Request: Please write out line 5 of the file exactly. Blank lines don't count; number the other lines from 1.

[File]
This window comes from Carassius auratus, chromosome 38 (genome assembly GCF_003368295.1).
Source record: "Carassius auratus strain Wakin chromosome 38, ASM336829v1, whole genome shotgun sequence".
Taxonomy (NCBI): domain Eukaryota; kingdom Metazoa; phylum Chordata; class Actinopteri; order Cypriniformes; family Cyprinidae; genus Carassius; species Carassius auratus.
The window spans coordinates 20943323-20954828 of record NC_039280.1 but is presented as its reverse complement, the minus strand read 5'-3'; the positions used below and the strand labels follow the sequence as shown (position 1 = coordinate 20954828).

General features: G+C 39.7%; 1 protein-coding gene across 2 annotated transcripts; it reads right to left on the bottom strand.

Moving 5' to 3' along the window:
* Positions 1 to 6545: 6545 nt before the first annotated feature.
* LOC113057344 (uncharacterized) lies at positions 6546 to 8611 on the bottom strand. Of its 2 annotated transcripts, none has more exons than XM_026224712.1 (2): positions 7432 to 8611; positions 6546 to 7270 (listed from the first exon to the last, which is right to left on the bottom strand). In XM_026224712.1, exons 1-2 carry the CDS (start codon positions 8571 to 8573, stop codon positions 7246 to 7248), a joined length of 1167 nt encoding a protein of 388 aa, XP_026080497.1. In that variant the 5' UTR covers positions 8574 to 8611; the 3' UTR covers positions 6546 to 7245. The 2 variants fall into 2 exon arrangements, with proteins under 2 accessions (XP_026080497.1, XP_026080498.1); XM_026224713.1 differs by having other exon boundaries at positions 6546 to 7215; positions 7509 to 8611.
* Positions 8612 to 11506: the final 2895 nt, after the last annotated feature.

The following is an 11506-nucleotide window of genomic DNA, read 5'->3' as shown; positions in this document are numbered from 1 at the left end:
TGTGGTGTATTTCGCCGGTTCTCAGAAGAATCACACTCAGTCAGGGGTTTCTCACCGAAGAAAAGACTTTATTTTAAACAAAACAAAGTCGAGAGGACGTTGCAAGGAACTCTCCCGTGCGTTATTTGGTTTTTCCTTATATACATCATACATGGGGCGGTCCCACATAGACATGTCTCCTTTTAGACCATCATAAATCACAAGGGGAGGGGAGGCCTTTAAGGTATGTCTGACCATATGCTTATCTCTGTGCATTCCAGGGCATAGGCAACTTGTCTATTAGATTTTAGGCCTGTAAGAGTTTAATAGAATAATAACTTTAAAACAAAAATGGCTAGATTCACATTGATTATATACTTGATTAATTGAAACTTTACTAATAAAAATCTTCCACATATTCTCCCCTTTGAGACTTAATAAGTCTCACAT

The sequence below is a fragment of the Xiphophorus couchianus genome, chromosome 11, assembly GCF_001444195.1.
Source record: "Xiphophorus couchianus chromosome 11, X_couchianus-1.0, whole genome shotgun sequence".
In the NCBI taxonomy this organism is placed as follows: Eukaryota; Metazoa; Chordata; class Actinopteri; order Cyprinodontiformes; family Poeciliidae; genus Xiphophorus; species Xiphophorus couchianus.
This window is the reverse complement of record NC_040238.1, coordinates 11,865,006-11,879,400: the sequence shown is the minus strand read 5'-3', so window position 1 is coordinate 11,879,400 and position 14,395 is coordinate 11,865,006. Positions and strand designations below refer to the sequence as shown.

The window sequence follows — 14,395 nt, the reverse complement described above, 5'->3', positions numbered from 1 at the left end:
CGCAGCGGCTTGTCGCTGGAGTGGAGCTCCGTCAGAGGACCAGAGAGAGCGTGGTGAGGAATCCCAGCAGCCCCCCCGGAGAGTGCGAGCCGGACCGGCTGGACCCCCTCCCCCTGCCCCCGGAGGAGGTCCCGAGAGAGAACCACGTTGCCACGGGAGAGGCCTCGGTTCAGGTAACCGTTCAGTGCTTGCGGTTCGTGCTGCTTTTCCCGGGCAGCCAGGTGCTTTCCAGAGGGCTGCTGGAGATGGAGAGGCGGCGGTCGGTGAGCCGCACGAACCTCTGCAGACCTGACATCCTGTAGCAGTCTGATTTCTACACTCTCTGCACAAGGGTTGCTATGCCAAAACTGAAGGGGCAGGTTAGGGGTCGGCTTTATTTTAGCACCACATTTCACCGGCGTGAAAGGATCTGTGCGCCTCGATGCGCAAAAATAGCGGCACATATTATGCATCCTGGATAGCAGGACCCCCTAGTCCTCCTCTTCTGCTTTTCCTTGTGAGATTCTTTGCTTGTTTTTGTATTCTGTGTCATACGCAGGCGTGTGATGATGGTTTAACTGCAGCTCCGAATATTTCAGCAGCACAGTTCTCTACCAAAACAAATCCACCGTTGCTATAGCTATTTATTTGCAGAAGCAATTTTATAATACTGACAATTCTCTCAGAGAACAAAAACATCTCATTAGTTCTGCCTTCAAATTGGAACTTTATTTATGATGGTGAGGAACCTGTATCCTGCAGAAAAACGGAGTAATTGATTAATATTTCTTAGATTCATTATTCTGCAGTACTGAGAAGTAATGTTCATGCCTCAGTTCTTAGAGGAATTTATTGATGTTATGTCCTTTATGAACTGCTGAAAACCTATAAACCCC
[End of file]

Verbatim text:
General features: G+C 39.7%; 1 protein-coding gene across 2 annotated transcripts; it reads right to left on the bottom strand.